Before I forget.. I'm going try the pictures again.. 
    Good Luck !

    mattmia2
  • SlowYourRoll
    SlowYourRoll Member Posts: 125
    wow My570, that's great! thanks!
  • SlowYourRoll
    SlowYourRoll Member Posts: 125
    so is that a bi-metal clip that slides that rod back and forth to open/close the flap? don't even really need the patent to read about what's going on in there, that seems pretty straightforward.
  • My570
    My570 Member Posts: 43

    @Steamhead ..missed your post..will try to upload later.. having a issue now.. maybe the browser... This Guy was a genius though..
    Steamhead said:

    Broomell made an outboard-type thermostatic radiator trap too, same basic pattern as Illinois and Sterling. We have one in our shop that we got from another job where there was a mix of traps- I'll see if there's a patent date on it.

    There wasn't any Broomell equipment in the basement- the only air vent was a Trane.

    @My570 , where did you get Broomell dying in 1921?

    @Steamhead Missed your question.. Here's a writeup.. ..This Guy was the ultimate Multi-tasker.. I'll post more later






    Steamhead said:

    Broomell made an outboard-type thermostatic radiator trap too, same basic pattern as Illinois and Sterling. We have one in our shop that we got from another job where there was a mix of traps- I'll see if there's a patent date on it.

    There wasn't any Broomell equipment in the basement- the only air vent was a Trane.

    @My570 , where did you get Broomell dying in 1921?


  • Steamhead
    Steamhead Member Posts: 14,343
    My570 said:


    @Steamhead ..missed your post..will try to upload later.. having a issue now.. maybe the browser... This Guy was a genius though..


    Steamhead said:

    Broomell made an outboard-type thermostatic radiator trap too, same basic pattern as Illinois and Sterling. We have one in our shop that we got from another job where there was a mix of traps- I'll see if there's a patent date on it.

    There wasn't any Broomell equipment in the basement- the only air vent was a Trane.

    @My570 , where did you get Broomell dying in 1921?

    @Steamhead Missed your question.. Here's a writeup.. ..This Guy was the ultimate Multi-tasker.. I'll post more later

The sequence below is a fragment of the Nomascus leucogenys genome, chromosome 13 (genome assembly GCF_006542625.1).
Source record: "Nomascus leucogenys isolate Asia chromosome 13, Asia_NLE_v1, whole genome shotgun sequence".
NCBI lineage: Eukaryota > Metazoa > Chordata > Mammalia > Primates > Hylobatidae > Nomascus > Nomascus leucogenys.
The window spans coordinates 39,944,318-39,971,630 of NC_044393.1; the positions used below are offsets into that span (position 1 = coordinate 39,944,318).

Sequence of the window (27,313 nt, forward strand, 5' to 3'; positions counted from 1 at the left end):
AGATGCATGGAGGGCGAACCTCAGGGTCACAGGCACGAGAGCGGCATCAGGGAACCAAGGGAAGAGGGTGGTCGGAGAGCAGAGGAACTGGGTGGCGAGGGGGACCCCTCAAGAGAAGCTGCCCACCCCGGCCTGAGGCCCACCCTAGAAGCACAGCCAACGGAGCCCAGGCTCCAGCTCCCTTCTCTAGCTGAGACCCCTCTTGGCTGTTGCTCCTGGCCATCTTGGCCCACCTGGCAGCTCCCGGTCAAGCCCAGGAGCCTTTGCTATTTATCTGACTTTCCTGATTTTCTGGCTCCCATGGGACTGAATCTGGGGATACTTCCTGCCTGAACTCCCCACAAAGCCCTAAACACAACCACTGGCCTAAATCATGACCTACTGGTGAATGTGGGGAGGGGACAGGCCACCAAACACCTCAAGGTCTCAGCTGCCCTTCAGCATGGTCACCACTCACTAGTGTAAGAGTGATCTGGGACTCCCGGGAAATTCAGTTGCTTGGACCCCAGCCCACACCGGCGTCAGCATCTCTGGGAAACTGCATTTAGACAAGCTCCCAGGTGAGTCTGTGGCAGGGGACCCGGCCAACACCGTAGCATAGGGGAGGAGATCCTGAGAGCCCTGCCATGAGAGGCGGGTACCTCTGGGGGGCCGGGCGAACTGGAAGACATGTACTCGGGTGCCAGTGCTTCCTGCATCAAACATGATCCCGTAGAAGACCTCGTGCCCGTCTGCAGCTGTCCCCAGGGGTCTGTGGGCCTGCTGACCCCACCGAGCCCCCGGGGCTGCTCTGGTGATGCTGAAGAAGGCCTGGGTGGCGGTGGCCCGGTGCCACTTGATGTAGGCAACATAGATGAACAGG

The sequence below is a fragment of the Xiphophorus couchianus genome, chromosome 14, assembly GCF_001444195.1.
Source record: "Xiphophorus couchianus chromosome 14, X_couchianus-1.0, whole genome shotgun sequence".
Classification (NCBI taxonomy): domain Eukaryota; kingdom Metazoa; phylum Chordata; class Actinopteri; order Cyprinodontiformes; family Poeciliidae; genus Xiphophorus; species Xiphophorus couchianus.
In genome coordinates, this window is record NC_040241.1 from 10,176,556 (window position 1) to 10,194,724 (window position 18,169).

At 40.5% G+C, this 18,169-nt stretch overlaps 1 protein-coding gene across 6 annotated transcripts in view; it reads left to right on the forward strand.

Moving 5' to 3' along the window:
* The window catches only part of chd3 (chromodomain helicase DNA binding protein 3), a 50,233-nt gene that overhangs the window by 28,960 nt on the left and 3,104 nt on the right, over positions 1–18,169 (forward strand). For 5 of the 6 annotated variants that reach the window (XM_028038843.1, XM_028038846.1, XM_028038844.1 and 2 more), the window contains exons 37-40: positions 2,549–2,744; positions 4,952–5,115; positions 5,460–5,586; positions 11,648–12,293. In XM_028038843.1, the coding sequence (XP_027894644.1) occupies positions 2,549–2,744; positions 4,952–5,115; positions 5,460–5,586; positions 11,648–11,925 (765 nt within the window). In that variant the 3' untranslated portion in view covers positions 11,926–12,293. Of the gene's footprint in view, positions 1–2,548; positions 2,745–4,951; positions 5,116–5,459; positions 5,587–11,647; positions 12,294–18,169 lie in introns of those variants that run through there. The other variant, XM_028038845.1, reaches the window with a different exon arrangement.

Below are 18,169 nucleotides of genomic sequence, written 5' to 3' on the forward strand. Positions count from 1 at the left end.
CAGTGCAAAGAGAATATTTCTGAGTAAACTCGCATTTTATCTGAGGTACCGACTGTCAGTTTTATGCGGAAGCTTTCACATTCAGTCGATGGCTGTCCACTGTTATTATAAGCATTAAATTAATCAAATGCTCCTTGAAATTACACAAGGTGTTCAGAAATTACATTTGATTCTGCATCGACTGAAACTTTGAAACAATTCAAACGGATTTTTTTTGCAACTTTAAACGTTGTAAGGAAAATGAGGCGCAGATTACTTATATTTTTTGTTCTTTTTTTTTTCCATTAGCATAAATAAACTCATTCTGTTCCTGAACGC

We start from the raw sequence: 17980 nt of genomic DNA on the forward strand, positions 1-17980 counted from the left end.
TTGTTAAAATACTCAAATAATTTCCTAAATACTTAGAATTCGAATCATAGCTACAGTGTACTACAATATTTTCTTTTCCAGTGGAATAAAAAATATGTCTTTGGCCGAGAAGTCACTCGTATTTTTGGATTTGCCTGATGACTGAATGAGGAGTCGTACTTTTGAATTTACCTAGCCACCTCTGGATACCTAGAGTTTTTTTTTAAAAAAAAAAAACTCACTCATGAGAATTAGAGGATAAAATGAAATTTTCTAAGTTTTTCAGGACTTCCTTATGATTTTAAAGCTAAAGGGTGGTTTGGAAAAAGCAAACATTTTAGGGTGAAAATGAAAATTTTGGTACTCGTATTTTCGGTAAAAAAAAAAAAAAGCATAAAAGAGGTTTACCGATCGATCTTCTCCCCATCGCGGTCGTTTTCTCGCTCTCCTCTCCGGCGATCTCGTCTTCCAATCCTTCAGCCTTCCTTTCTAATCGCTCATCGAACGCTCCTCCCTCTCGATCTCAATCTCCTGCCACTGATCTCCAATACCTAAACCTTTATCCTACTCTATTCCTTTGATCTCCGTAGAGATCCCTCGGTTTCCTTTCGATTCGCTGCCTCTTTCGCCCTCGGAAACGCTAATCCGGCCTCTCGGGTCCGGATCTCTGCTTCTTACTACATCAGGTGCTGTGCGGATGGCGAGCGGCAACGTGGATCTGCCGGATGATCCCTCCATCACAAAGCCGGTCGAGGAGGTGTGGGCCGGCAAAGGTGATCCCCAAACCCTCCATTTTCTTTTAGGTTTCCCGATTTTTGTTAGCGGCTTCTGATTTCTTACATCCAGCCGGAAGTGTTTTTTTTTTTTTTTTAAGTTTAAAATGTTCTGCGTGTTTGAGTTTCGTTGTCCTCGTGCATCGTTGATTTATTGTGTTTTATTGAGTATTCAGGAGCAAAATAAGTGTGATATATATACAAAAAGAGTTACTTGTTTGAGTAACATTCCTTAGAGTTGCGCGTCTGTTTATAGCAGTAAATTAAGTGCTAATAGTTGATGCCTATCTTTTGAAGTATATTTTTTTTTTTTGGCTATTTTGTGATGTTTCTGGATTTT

Steamhead said:

    Broomell made an outboard-type thermostatic radiator trap too, same basic pattern as Illinois and Sterling. We have one in our shop that we got from another job where there was a mix of traps- I'll see if there's a patent date on it.

    There wasn't any Broomell equipment in the basement- the only air vent was a Trane.

    @My570 , where did you get Broomell dying in 1921?


    ?????????????????????
    All Steamed Up, Inc.
    Steam, Vapor & Hot-Water Heating Specialists
    Oil & Gas Burner Service
    Consulting
  • Steamhead
    Steamhead Member Posts: 14,343
    edited February 20
    mattmia2 said:

    Someone posted a squat maybe 24" high version of that or a similar radiator a year or so ago.

    I think this is the one from before. ISTR it has showed up under different names. This is from "Facts for Fitters", a 1916 catalog from "The Hunting Co.", which appears to be a huge supply house with locations in Rochester and Watertown, NY.

    @Erin Holohan Haskell , you know what to do............ B)
    All Steamed Up, Inc.
    Steam, Vapor & Hot-Water Heating Specialists
    Oil & Gas Burner Service
    Consulting
    mattmia2
  • My570
    My570 Member Posts: 43
    @Steamhead .. trying again.. 

    There's alot he was involved with .. I'll update from my PC
    There's definitely Patents missing 
    mattmia2
  • Erin Holohan Haskell
    Erin Holohan Haskell Member, Moderator, Administrator Posts: 1,562
    edited February 20
    Steamhead said:


    @Erin Holohan Haskell , you know what to do............ B)

    Got it. Thanks @Steamhead!
    President
    HeatingHelp.com
  • My570
    My570 Member Posts: 43
    edited February 24